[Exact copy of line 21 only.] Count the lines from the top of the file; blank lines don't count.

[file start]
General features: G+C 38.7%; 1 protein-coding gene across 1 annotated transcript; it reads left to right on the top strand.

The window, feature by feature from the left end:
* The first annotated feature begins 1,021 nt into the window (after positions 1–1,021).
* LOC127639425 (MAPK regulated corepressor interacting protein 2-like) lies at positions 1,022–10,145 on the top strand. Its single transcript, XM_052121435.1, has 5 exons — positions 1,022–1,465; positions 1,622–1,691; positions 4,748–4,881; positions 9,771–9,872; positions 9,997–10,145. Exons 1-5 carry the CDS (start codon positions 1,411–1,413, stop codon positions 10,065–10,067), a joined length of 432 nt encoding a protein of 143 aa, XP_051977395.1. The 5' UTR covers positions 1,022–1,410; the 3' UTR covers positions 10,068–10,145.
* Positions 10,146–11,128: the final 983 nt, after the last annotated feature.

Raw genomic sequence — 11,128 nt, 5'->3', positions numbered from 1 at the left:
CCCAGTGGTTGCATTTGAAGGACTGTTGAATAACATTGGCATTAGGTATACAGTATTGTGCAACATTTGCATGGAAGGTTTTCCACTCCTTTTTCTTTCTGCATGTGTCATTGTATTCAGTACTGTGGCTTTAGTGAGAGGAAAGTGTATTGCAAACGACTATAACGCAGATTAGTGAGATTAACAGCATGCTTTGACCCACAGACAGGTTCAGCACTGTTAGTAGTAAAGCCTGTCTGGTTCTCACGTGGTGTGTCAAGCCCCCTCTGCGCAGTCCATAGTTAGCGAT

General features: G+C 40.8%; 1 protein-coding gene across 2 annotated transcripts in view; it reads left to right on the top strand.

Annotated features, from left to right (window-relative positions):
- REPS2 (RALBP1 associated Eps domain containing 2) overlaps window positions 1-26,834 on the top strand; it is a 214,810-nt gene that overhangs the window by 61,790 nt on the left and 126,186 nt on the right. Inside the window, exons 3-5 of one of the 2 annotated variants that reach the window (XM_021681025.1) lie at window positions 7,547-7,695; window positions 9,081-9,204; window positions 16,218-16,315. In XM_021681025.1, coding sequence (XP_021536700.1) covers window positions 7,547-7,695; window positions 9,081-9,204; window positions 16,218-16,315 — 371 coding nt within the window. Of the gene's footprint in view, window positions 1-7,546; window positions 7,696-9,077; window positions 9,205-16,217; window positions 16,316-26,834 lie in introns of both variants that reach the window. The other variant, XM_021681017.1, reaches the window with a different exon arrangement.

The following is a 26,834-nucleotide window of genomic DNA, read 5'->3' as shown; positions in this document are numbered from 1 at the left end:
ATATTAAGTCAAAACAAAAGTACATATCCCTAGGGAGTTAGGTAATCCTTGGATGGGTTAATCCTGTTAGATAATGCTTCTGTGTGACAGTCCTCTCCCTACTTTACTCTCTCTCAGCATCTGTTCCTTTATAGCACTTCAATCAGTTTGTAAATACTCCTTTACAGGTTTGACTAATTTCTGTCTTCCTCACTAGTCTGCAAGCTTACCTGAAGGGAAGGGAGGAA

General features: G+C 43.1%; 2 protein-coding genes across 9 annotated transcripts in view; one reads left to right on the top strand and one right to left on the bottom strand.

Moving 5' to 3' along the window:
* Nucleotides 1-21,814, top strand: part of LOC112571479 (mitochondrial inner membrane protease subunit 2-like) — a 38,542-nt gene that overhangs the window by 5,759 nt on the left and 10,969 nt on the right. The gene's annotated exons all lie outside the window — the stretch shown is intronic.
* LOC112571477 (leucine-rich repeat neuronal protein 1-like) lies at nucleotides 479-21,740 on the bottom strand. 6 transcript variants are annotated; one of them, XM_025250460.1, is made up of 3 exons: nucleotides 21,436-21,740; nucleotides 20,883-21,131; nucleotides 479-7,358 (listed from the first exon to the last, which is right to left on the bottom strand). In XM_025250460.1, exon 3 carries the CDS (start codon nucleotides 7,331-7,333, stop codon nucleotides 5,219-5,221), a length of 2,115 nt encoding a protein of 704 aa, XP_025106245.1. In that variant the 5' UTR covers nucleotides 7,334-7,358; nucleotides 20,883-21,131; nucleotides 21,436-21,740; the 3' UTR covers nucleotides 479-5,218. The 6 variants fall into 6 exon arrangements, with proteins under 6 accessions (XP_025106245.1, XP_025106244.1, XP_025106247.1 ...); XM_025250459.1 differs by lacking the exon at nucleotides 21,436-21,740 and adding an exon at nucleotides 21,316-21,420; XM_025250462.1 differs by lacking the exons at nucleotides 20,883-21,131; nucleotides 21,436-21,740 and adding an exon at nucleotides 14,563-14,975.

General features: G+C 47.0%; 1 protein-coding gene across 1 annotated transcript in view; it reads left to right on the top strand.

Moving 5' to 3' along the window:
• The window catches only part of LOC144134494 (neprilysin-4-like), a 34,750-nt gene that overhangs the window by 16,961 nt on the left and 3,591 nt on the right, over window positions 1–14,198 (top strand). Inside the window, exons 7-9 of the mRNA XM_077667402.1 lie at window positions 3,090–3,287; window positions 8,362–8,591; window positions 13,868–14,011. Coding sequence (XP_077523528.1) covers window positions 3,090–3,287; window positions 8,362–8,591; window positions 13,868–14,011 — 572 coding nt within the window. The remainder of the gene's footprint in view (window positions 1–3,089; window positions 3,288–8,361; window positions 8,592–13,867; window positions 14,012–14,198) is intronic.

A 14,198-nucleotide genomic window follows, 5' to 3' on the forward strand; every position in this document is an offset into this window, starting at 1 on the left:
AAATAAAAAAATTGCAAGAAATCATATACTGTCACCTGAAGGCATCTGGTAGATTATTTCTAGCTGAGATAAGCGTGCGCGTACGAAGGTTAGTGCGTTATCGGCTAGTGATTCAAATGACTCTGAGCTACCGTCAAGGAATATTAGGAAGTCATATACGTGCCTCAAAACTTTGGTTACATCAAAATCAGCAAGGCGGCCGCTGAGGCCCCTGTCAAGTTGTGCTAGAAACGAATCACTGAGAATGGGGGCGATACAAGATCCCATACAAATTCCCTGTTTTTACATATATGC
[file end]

AAATAAAAAAATTGCAAGAAATCATATACTGTCACCTGAAGGCATCTGGTAGATTATTTCTAGCTGAGATAAGCGTGCGCGTACGAAGGTTAGTGCGTTATCGGCTAGTGATTCAAATGACTCTGAGCTACCGTCAAGGAATATTAGGAAGTCATATACGTGCCTCAAAACTTTGGTTACATCAAAATCAGCAAGGCGGCCGCTGAGGCCCCTGTCAAGTTGTGCTAGAAACGAATCACTGAGAATGGGGGCGATACAAGATCCCATACAAATTCCCTGTTTTTACATATATGC